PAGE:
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The Latest from Troutbitten
We spend so much time refining presentations and trying to achieve perfectly natural dead drifts that moving the nymph a bit, animating the fly, is liberating. It’s fun.
On Tuesday, February 27 at 8:00 p.m. EST. Troutbitten LIVE Podcasts begin on YouTube.
Join us live. Help us out, and be part of the conversation through the live chat box. Or just kick back and see where the discussion goes.
Quite simply, the Super Pause is a lack of animation to the streamer for a long time. But that pause usually follows some kind of movement. Last fall, on our podcast about streamers, Bill surprised all of us by saying he often didn’t move the fly for five seconds. That seemed like a long time to all of us. I remember saying that I didn’t know if I had that much patience with a streamer. Dell did, and I didn’t. But I do now.
As Bill told me the other day, getting big hits and bigger fish at the end of the line can make you pretty patient.
Good point . . .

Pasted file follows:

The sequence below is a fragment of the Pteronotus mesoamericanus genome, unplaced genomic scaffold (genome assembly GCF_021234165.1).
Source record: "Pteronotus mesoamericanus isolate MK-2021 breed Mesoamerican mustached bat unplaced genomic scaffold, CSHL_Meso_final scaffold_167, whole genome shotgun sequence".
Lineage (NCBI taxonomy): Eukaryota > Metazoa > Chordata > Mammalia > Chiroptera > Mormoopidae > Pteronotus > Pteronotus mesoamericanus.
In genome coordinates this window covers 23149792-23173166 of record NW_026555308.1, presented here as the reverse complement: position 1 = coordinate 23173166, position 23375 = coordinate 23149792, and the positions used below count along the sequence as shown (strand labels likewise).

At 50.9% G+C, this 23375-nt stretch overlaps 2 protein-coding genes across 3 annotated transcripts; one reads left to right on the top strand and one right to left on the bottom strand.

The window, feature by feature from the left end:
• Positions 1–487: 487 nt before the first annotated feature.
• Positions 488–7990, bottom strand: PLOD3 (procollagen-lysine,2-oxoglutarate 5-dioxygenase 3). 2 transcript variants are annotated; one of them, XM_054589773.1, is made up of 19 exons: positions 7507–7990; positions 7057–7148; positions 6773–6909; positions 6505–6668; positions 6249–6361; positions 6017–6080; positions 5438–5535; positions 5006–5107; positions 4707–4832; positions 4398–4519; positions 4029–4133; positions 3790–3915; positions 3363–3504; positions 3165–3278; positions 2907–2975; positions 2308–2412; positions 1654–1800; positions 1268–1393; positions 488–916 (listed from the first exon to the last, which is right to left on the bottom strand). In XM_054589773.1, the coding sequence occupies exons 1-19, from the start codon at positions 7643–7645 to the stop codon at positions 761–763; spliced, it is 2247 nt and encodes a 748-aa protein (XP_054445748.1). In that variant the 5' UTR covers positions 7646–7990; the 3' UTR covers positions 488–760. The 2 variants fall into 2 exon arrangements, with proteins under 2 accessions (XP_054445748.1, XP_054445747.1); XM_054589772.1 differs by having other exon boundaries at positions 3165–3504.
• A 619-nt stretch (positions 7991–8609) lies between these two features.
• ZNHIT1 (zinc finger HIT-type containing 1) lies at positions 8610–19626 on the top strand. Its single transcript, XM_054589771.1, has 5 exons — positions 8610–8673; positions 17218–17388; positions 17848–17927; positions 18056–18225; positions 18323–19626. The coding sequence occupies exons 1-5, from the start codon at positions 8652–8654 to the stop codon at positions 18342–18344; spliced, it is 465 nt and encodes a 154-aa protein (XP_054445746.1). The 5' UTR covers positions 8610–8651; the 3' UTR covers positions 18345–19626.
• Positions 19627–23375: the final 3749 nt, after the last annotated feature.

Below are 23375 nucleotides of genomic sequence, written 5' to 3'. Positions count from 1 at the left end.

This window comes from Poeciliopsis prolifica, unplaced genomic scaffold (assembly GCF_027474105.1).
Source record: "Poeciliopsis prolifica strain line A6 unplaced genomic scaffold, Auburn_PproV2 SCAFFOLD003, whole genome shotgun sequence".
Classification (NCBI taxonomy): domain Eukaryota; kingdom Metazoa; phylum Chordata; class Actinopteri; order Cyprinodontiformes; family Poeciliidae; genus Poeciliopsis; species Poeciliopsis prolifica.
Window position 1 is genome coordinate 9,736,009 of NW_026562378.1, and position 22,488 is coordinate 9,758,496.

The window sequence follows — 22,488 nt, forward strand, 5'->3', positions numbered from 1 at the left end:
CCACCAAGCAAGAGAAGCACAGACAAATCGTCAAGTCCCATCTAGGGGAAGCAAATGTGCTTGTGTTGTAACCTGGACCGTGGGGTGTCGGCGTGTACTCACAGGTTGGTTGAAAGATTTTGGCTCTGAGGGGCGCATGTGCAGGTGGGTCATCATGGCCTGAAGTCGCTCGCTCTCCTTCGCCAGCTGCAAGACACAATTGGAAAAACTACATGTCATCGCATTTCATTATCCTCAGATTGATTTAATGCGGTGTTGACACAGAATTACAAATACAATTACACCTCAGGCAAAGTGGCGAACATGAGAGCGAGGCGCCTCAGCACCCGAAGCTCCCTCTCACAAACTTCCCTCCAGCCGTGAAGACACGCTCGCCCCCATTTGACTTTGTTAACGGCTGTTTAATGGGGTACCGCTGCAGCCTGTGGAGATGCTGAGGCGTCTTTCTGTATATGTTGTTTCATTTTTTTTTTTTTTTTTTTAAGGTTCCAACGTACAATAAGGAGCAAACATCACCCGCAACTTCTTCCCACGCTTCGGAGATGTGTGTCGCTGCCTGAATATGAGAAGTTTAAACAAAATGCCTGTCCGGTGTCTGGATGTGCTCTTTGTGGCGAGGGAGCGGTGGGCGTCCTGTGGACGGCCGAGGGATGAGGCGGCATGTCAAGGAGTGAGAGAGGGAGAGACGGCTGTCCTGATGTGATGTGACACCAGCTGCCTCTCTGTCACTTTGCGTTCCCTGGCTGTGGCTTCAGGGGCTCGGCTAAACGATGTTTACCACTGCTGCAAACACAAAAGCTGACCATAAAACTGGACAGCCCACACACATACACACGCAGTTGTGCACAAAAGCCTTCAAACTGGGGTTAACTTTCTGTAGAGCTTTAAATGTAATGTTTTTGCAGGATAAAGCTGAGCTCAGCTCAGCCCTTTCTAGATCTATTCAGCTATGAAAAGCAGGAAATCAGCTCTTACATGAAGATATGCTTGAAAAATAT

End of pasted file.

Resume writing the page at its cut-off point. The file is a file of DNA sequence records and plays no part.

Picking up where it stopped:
One rod length over and two rod lengths up. That’s the Golden Ratio. That’s the baseline, and it’s where trust in our drift begins. There are surely moments and situations that call for something different. But a good tight line style starts here, within the Golden Ratio of nymphing . . .
This episode is about tension and slack. It’s about how we manage fly lines and leaders on the water while nymphing. My friend, Austin Dando, joins me to walk through the tight line advantage of keeping line off the water and what happens when we give that up. Fishing greater distances often requires laying line on the water, and how we manage that line, how we plan for it, makes all the difference between a great drift and a poor one . . .
Nobody home means there’s no trout in the slot you were fishing. And sometimes that’s true. Nobody hungry suggests that a trout might be in the slot but he either isn’t eating, isn’t buying what you’re selling, or he doesn’t like the way you are selling it.
Does it matter? It sure does!